Employees Wasting Time On The Internet

by Frank Wright, Service Manager
With today’s tight budgets every business is making cuts in some fashion. One interesting fact is that, in the United States, businesses waste some $760 billion every year on unproductive payroll.

If companies could find a way to cut back on this waste, then they would not need to cut as much elsewhere.

What do employees do to waste almost a trillion dollars a year? According to numerous studies, employees waste an average of just over two hours per day on unproductive or non-work related activities.

If you take that average and multiply it across your workforce, how much money could you be saving if you knew how? Fortunately we can help!

Internet Abuse Costly

While we don’t have a way to solve all of your company’s time wasting issues, we do have several solutions for the number one time waster by employees: Internet abuse.

Internet usage is the cause of nearly 50% of wasted time in the workplace! That adds up to 364 hours of wasted time per employee per year.

This is an incredibly easy fix, technically, and there are numerous prevention measures you can implement.

Acceptable Use Policy

The first prevention measure to help to prevent misuse of company time: Let your employees know what is – and is not – acceptable on your company network.

While most employees know that being online and goofing off is not right, if they haven’t been told they tend to not think twice. Implement a comprehensive acceptable use policy in your employee handbook.

Employees should be told what is acceptable and what consequences are in place should the acceptable use policy be breached.

Implement Filtering

The second way to keep employees from misusing the company network is to have proper measures in place to prevent unauthoroized use.

Most higher end routers have the ability to add websites to a filter and block them. This is a great way to prevent employees from having access to unauthorized or unnecessary websites.

If you don’t mind employees having access to websites such as Facebook during certain hours of the day, say lunch for example, then a policy can be put in place to allow access to these websites only during the specified hours.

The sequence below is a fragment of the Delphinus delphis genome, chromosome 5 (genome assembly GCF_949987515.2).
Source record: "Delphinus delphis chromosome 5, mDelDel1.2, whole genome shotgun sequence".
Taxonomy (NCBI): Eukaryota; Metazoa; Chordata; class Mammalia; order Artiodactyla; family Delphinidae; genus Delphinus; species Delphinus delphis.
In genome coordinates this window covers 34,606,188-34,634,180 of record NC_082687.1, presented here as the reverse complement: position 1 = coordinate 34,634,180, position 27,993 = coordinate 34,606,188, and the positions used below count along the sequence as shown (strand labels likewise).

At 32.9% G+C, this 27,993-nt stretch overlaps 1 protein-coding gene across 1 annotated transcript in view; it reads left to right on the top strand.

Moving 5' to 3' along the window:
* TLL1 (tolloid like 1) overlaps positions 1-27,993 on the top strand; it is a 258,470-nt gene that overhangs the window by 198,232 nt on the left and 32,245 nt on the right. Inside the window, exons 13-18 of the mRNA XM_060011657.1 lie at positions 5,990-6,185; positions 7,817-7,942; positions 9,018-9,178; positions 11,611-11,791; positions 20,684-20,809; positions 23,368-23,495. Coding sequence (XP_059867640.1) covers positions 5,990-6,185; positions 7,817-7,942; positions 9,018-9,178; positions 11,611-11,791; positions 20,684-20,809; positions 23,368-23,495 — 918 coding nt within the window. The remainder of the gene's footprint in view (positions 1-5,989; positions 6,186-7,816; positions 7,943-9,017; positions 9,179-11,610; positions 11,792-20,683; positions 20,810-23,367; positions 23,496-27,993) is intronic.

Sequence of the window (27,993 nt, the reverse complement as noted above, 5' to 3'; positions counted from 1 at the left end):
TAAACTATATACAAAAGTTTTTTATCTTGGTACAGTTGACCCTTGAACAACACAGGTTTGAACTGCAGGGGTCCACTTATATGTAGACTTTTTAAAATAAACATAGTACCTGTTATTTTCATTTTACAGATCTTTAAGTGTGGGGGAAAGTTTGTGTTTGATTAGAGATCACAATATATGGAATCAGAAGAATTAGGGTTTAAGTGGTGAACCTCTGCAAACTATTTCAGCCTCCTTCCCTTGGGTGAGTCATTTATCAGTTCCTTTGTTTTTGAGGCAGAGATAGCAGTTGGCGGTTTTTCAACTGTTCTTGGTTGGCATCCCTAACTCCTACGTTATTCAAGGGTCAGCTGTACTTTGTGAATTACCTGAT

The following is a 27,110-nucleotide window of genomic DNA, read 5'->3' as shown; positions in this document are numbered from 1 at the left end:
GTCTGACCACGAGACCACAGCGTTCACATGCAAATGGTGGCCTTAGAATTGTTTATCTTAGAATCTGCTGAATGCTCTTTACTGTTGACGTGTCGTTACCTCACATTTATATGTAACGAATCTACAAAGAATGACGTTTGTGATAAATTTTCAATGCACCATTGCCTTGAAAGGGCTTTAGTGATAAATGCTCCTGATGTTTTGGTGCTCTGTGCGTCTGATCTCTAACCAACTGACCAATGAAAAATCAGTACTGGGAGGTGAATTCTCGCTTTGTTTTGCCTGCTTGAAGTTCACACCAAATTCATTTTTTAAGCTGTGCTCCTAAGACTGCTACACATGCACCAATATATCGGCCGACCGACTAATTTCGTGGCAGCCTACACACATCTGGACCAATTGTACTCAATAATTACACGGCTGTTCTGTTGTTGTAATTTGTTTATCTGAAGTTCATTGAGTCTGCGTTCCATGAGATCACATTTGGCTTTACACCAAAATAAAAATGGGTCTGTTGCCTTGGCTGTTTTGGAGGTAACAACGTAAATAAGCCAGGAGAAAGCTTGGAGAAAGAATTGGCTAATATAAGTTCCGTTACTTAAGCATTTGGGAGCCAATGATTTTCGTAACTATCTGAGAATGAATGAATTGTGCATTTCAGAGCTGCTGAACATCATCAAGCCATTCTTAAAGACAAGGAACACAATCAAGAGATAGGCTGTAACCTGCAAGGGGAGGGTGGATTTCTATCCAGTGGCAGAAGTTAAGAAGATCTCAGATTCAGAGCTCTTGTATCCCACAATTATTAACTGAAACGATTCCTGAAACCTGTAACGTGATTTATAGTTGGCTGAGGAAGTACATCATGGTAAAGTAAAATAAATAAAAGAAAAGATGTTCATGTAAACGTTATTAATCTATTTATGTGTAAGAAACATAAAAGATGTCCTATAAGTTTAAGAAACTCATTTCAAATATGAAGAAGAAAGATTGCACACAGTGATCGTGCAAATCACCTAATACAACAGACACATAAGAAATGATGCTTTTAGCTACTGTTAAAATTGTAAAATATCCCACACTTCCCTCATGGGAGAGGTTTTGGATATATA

While we don’t recommend access to websites such as Facebook on company networks, due to the possibility of easily accessing infected websites, ads, or popups, there are some companies that allow this.

Some companies have smaller networks where it is harder to justify the cost of a high end router, but still want to be able to control their employee’s network use.

For companies like this, there are other options. For example, there are some DNS providers that specialize in blocking non-work access. You simply point your router to the service to block the websites you don’t want employees to have access to.

One other option for those on a tight budget is to manually block websites by turning on the content advisor within each computers Internet settings and allowing only those specific sites an employee needs to complete their work.

Monitor Compliance

The final step is to have some sort of monitoring system in place and let your employees know it is being checked. Letting your employees know their usage is being tracked and monitored is generally an effective deterrent.

There are many different monitoring systems that can be installed on a user’s workstation and that run silently in the background. These systems can monitor everything on a user’s computers from keystrokes to taking screen shots of a user’s computer.

If you would like to speak with us on steps to improve your businesses productivity and cut down on employees wasting time, give us a call. No matter what the size of your business, there are steps that can be put in place to help combat this rampant problem.